I started doing freelance work for the Houston Post. After a semester or so, the Pine Log figured if my work was good enough for a major city newspaper, it might work for them, so I became their cartoonist and won two Texas Intercollegiate Press Association awards.


I graduated in 1972 and began showing my portfolio around Houston to ad agencies and publications. I worked for a while at a small animation studio that did the cartoons for the scoreboard at the Astrodome. I was advised by people to pursue advertising work, because there was more money. I, however, was interested in newspapers — specifically, syndicated comic strips. The features editor of the Houston Post, who had been using my work on a freelance basis, called me in for a meeting with the managing editor one day. They wanted to hire me as an editorial cartoonist when their present guy, Bill Saylor, retired. I remember the editor who knew me bolstered my case by saying I would draw whichever viewpoint they wanted. It didn't work out (did Saylor ever retire?) but I would have been a terrible editorial cartoonist.


I kept showing my portfolio and waiting for Bill Saylor to go fishing. One of the people I showed it to was the Houston Chronicle cartoonist, Clyde Peterson, pen name C. P. Houston. He introduced me to the features editor, Jack Loftis.


One day Jeff Millar walked into Clyde's office and asked if he would be interested in drawing a comic strip. Clyde wanted to create his own comic strip, not draw someone else's, but he knew this 23-year-old kid who might do it. That's how Jeff and I met.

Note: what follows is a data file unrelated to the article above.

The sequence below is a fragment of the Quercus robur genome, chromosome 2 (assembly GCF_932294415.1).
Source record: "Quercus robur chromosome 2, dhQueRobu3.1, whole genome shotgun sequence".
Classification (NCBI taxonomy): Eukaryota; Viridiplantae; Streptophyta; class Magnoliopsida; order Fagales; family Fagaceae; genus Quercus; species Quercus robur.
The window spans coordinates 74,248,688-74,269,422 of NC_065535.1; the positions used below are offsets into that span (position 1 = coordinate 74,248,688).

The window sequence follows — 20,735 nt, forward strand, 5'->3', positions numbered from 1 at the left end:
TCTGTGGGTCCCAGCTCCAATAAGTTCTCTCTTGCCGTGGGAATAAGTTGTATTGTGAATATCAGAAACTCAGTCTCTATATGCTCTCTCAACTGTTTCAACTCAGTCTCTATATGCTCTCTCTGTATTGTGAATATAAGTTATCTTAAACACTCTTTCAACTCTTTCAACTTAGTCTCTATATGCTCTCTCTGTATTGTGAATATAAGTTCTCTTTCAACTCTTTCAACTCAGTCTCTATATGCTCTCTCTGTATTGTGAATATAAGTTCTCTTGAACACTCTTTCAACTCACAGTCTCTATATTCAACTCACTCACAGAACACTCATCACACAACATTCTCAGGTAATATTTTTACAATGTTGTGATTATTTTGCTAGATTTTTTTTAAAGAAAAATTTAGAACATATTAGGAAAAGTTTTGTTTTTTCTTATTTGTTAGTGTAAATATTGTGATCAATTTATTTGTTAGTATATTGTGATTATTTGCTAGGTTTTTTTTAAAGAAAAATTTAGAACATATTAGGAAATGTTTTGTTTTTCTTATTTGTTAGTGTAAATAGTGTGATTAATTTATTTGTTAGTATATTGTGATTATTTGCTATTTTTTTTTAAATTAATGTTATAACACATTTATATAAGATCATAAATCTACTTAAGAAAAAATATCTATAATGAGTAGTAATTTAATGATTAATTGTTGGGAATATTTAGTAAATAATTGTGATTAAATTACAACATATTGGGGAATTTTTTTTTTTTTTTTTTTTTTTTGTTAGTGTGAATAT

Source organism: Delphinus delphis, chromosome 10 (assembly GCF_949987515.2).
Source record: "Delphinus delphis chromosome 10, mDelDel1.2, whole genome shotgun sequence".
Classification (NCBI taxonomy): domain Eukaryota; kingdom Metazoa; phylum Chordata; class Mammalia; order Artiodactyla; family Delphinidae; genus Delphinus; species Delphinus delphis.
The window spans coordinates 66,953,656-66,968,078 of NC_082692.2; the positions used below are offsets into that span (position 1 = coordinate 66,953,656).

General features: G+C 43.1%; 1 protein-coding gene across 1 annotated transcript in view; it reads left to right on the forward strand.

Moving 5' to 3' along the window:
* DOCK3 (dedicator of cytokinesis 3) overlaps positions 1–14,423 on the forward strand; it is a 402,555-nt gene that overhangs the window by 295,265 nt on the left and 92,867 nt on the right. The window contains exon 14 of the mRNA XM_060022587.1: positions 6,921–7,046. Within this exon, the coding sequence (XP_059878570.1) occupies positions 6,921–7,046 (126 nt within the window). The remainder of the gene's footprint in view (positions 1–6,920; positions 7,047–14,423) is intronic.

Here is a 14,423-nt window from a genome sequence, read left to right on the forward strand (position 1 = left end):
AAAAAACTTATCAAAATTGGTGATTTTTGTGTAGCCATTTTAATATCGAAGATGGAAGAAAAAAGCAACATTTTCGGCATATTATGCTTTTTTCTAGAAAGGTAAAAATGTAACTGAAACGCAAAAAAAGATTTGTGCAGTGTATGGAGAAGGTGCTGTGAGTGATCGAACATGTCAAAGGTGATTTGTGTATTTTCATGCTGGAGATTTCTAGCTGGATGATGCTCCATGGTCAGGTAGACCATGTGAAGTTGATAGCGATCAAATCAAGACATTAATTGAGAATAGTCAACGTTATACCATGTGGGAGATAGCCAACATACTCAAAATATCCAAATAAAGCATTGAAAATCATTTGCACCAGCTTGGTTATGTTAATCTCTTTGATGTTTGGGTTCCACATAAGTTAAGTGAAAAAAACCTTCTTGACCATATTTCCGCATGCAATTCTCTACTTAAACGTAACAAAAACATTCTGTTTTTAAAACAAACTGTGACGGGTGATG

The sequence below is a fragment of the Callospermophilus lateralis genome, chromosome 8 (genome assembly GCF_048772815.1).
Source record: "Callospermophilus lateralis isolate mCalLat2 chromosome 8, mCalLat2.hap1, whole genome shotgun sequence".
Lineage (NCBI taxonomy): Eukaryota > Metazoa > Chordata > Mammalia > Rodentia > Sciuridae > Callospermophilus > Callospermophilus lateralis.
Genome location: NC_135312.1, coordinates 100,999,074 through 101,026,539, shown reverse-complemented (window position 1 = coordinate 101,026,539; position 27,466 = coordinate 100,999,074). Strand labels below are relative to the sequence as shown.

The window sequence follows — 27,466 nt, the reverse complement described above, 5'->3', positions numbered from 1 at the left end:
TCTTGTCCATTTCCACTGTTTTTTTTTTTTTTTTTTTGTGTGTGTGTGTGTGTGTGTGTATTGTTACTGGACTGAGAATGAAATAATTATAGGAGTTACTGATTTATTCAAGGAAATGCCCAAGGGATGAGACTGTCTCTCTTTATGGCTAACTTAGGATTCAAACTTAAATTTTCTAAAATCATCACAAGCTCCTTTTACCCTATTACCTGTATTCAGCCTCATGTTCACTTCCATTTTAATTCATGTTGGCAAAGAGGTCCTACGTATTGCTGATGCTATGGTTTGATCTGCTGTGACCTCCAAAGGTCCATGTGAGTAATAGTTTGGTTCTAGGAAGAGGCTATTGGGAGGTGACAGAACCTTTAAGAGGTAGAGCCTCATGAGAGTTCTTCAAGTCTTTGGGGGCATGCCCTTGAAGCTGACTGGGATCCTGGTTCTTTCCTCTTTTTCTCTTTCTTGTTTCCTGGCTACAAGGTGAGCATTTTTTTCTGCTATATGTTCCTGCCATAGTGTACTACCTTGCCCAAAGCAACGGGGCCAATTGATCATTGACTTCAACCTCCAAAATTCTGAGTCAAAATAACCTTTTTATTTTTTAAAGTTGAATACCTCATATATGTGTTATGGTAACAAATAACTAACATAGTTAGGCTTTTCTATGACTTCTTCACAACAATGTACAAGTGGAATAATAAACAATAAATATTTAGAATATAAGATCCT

While we were working to develop a comic strip about sports, Jack Loftis hired me as a staff artist for the Chronicle. I loved the Chronicle job. People would bring me articles, which I would read and draw a cartoon to go along – in any style I chose.



When we were ready to show the comic strip, Jocks, to a syndicate, we had three weeks of samples. Only one strip featured the character who would become Tank McNamara. Jack introduced us to a fellow with a connection to Universal Press Syndicate who submitted the samples for us. I knew there would probably be many rejections by many syndicates. I explained to Jeff that we should be prepared for some disappoint — THE SYNDICATE BOUGHT IT!


OK, I'm 23 years old and we have a contract for a syndicated comic strip. Take that, Pine Log!


As we developed the strip, we were told that the name Jocks would never do. Also, they wanted to build the strip off of one character, the big ex-jock sportscaster. Credit for the name Tank McNamara has been claimed by a number of people. Tank has been running in as many as 350 newspapers for four decades. There is always fresh material supplied by the world of sports, but today Tank is competing with sports commentary that doesn't have a week-plus lag time between creation and publication. So, I am concentrating on themes instead of events. I say I because Jeff Millar passed away in 2012 and I have been writing Tank since. I had 38 years of tutoring by Jeff, so it was a smooth transition.